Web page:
Narratives, Nonsense, and Media-Driven Character Assassination: The Manning Saga Continues
By William L. Anderson
February 22, 2016
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Let us step back and look at the big picture. Two weeks ago, Peyton Manning achieved what no one believed was possible just a few months ago. He was badly injured and was benched for backup Brock Osweiler, and most observers had concluded that Manning was finished.
When Manning’s injuries had healed enough for him to return to practice, he took snaps with the scout team, which also is known as a “practice squad” or the “taxi squad.” (These are players who are not on the roster and do not play in games. Their purpose is to help the players on the regular team get ready for games.
Many quarterbacks, and especially future hall-of-famers, would have refused such duty and would have wreaked havoc with the coaching staff. Manning quietly did what was needed, even though such a demotion would have been truly humiliating. However, in the last regular-season game against the San Diego Chargers, Osweiler faltered and Manning came in and led his team to victory.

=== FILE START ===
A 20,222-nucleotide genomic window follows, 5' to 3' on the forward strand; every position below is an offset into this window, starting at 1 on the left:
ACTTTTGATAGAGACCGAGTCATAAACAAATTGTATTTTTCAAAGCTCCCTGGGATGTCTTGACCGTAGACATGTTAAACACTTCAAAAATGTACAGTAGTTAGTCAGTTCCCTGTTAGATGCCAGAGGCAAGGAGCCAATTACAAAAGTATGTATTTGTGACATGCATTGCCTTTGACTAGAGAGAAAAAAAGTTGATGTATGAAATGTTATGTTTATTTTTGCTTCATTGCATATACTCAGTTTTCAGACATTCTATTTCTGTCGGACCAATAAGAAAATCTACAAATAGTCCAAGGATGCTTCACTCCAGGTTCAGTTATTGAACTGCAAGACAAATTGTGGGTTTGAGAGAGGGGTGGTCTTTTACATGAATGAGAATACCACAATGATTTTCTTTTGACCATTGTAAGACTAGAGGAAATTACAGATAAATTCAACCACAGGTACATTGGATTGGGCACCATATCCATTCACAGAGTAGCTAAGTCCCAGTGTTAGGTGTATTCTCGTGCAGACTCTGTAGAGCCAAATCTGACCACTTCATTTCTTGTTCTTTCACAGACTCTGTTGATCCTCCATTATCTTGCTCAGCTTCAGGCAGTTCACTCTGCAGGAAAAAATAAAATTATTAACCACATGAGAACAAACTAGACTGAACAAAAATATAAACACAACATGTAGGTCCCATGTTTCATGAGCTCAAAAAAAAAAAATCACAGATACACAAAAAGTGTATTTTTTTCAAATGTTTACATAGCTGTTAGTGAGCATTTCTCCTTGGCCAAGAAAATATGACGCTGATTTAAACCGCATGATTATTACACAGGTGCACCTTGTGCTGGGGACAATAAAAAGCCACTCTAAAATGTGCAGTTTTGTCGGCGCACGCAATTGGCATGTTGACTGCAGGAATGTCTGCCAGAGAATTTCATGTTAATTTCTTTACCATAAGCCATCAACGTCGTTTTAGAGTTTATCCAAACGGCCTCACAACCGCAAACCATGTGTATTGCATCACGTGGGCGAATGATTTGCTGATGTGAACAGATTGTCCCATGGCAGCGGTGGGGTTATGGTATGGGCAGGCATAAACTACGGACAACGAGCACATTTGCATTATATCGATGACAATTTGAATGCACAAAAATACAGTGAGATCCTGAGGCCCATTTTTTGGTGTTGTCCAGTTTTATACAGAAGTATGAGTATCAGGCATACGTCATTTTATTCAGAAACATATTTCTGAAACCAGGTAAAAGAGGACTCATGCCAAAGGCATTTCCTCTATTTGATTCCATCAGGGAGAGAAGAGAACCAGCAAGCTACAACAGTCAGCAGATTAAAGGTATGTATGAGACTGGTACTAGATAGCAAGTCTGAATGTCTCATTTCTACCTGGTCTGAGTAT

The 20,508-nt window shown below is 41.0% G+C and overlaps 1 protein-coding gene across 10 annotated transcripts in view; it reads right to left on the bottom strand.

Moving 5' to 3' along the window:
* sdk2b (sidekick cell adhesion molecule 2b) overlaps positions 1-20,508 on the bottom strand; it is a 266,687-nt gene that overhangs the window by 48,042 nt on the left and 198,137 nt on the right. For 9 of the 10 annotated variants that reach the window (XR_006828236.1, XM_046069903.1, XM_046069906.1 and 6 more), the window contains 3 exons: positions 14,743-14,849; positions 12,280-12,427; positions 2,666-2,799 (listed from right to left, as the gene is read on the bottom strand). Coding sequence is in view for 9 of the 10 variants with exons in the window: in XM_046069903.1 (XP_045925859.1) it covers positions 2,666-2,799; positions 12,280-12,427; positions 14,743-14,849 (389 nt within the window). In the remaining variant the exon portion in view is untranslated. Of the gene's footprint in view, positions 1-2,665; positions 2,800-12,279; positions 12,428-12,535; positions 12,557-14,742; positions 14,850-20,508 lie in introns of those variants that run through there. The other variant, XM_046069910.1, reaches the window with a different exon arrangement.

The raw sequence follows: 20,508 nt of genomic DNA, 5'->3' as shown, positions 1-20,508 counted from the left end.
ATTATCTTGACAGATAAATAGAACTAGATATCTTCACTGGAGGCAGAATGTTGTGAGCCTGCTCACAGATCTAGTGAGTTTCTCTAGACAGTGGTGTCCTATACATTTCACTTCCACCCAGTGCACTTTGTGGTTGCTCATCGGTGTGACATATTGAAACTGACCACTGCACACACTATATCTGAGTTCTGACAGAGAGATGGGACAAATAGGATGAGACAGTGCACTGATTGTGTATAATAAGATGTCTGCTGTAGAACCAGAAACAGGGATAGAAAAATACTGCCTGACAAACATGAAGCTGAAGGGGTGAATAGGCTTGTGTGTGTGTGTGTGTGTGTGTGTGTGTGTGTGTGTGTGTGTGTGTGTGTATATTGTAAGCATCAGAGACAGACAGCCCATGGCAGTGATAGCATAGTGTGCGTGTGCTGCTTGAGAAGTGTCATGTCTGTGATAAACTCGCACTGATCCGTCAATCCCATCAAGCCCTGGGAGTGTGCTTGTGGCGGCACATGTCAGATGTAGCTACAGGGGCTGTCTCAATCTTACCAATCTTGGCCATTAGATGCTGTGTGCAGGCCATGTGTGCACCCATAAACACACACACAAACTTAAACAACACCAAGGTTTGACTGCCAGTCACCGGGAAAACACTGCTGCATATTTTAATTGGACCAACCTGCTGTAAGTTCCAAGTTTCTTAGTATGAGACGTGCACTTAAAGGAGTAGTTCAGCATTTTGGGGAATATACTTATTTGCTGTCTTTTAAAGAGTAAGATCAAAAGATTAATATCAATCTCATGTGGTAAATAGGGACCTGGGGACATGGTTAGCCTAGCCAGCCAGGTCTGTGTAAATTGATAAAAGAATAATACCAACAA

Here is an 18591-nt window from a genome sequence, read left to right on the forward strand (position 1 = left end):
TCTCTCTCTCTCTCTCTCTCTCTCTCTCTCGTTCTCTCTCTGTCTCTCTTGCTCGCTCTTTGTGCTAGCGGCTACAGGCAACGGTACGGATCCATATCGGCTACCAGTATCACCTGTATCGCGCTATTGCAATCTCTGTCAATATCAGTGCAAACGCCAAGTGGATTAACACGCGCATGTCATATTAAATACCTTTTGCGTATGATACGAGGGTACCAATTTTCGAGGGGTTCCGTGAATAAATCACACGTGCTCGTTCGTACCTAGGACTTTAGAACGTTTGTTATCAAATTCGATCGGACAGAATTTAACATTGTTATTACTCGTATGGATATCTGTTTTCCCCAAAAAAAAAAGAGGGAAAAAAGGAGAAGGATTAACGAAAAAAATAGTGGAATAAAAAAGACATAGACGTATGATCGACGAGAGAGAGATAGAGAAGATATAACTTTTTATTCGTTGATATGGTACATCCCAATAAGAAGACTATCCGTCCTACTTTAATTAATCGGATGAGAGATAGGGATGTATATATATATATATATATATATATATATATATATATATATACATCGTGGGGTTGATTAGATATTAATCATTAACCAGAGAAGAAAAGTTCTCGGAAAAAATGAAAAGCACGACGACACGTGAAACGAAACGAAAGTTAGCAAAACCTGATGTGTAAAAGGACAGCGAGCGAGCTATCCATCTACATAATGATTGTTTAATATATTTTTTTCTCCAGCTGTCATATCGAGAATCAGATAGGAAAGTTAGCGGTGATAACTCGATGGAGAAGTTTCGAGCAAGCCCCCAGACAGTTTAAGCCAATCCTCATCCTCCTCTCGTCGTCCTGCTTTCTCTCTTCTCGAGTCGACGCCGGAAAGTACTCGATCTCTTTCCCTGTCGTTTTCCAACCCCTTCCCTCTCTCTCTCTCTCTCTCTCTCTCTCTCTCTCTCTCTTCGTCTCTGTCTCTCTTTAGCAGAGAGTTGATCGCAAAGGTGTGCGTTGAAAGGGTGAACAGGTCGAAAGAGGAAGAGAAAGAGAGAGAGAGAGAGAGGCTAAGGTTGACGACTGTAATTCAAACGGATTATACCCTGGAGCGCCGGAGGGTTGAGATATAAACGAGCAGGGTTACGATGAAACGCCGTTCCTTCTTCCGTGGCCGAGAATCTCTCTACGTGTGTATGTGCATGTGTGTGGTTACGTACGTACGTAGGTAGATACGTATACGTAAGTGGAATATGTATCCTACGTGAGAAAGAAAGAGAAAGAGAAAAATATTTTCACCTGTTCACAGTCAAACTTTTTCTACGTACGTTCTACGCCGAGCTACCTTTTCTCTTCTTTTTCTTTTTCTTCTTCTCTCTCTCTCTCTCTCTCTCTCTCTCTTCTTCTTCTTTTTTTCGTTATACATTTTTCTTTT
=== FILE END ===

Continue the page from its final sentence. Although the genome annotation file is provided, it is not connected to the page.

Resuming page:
He then played all the snaps for the two playoff games and the Super Bowl. Manning, who at 39 is the oldest quarterback ever to have won a Super Bowl, was not spectacular and he certainly was not the Peyton Manning of even two years ago, but the Denver Broncos won and that was all that mattered. At least then.
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I’m not sure I’ve seen or heard enough to convict the man of anything other than some bad commercials.
The “media” certainly doesn’t have as much credibility as he does.
So, until there’s some “evidence”, it’s innocent until PROVEN guilty.
And, not by some witch hunt in the media.
Although, the National Enquirer did unmask John Edwards and TMZ did the same for Ray Rice and some other woman beaters.
So there is an investigative media out there; it’s just not in the mainstream newspapers or TV.
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